Emigration in 21st-Century India is the first definitive exposition of contemporary Indian labour migration. The book provides a comprehensive appraisal of the policies, legislation and institutional architecture governing emigration at both federal and state levels. It posits that, geographically, emigration is now a more inclusive, pan-India phenomenon with many distinct features.
It draws critical attention to the multiple dualities in Indian emigration, showing how the artificial distinction between a universal pravasi (‘expatriate’ or ‘migrant’) and a restricted aam pravasi (‘common emigrant’) distorts emigration governance. On the basis of extensive data from the Kerala Migration Survey (KMS) and National Sample Survey Organisation (NSSO) Rounds, it projects the emerging profile of the emigrant from new source states as also the likely number of migrants by 2021, drawing cross-country comparisons where appropriate. The work will be invaluable to scholars of migration and diaspora studies, economics, development studies and sociology, as well as policy makers, administrators, academics, and non-governmental organisations in the field.
Table of Contents
List of Tables. List of Figures, Maps and Boxes. List of Abbreviations. Foreword by Devesh Kapur. Acknowledgements. Introduction. 1. Dualities in Indian Emigration: The Pravasi and the Aam Pravasi 2. The 21st-Century Context 3. Profile of the Emigrant from India 4. Oasis, Sandstorm and the Fertile Gulf 5. The Paradox of Good Governance 6. Legislation — The Lost Decade 7. Institutional Architecture — Central Government 8. Institutional Architecture — State Governments 9. The Future is Already Here 10. Reinforcing Individual Success 11. Embracing Reforms 12. What Got Us Here Won’t Get Us There. Appendix: Technical Note: Estimation from NSSO Surveys. Notes. Bibliography. About the Authors. Index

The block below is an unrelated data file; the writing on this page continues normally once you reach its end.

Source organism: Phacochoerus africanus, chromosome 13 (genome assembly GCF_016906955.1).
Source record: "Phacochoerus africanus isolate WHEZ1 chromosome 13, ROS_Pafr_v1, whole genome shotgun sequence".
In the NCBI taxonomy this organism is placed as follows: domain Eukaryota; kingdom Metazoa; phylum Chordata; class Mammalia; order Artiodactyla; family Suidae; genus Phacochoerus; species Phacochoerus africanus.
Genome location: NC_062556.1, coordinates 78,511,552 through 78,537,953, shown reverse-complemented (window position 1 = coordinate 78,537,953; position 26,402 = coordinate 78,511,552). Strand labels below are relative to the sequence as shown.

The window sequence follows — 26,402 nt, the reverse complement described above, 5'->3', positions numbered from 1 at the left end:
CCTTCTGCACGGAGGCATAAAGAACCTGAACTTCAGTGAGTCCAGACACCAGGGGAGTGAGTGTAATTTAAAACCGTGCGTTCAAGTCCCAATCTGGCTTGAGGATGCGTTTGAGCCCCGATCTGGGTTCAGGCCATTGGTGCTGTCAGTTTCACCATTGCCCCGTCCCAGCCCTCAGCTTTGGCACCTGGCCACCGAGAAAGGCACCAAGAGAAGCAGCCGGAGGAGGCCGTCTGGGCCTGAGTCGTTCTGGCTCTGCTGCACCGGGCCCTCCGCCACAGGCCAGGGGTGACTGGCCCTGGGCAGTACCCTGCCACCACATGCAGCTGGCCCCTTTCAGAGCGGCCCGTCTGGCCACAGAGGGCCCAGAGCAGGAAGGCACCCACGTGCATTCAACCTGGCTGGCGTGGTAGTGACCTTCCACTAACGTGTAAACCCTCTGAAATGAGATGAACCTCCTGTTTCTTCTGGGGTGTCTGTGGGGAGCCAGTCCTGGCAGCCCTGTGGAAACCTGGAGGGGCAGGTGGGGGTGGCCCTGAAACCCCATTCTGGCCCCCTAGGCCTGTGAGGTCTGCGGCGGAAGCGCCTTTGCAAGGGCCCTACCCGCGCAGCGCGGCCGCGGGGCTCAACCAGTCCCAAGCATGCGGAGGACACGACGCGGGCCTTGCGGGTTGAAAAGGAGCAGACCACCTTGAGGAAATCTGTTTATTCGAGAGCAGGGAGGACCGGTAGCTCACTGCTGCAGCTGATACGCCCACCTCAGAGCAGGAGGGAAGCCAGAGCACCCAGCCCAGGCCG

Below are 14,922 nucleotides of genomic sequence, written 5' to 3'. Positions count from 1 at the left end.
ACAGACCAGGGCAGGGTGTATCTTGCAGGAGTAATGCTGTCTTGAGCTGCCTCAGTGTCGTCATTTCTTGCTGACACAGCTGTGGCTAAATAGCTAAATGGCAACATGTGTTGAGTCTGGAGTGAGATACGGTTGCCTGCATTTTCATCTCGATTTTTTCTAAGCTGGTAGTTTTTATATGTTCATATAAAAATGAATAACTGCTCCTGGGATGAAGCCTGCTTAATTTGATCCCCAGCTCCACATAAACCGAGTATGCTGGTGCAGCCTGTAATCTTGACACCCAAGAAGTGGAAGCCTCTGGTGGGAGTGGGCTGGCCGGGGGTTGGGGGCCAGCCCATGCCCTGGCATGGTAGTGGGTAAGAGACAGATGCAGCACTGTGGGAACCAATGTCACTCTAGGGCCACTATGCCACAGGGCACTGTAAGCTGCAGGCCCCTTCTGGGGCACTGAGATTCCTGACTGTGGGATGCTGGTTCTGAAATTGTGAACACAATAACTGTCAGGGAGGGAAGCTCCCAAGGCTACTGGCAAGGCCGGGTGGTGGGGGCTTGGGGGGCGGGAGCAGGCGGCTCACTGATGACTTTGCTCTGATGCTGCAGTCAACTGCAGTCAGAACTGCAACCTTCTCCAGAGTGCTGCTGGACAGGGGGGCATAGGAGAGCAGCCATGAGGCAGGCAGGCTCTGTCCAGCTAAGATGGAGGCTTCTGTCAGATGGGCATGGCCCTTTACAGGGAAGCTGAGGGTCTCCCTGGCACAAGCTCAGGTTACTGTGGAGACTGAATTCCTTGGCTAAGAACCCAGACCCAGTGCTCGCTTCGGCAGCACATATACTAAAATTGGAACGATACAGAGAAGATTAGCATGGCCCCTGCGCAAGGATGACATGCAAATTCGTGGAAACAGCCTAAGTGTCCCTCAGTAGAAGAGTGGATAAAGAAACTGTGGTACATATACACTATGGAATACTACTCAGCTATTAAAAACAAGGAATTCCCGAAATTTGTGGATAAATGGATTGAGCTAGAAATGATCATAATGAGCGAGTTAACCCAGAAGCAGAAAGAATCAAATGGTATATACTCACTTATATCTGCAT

S. Krishna Kumar is a former member of the Indian Administrative Service and a consultant in the areas of urban governance, emigration policy/legislation and diaspora mobilisation, based in Bangalore.
S. Irudaya Rajan is Chair Professor, Ministry of Overseas Indian Affairs Research Unit on International Migration at the Centre for Development Studies, Thiruvananthapuram.
‘[A] rare example of thoughtful analysis of India’s policy options built on solid empirical foundations.’ — Devesh Kapur, Director, Center for the Advanced Study of India, University of Pennsylvania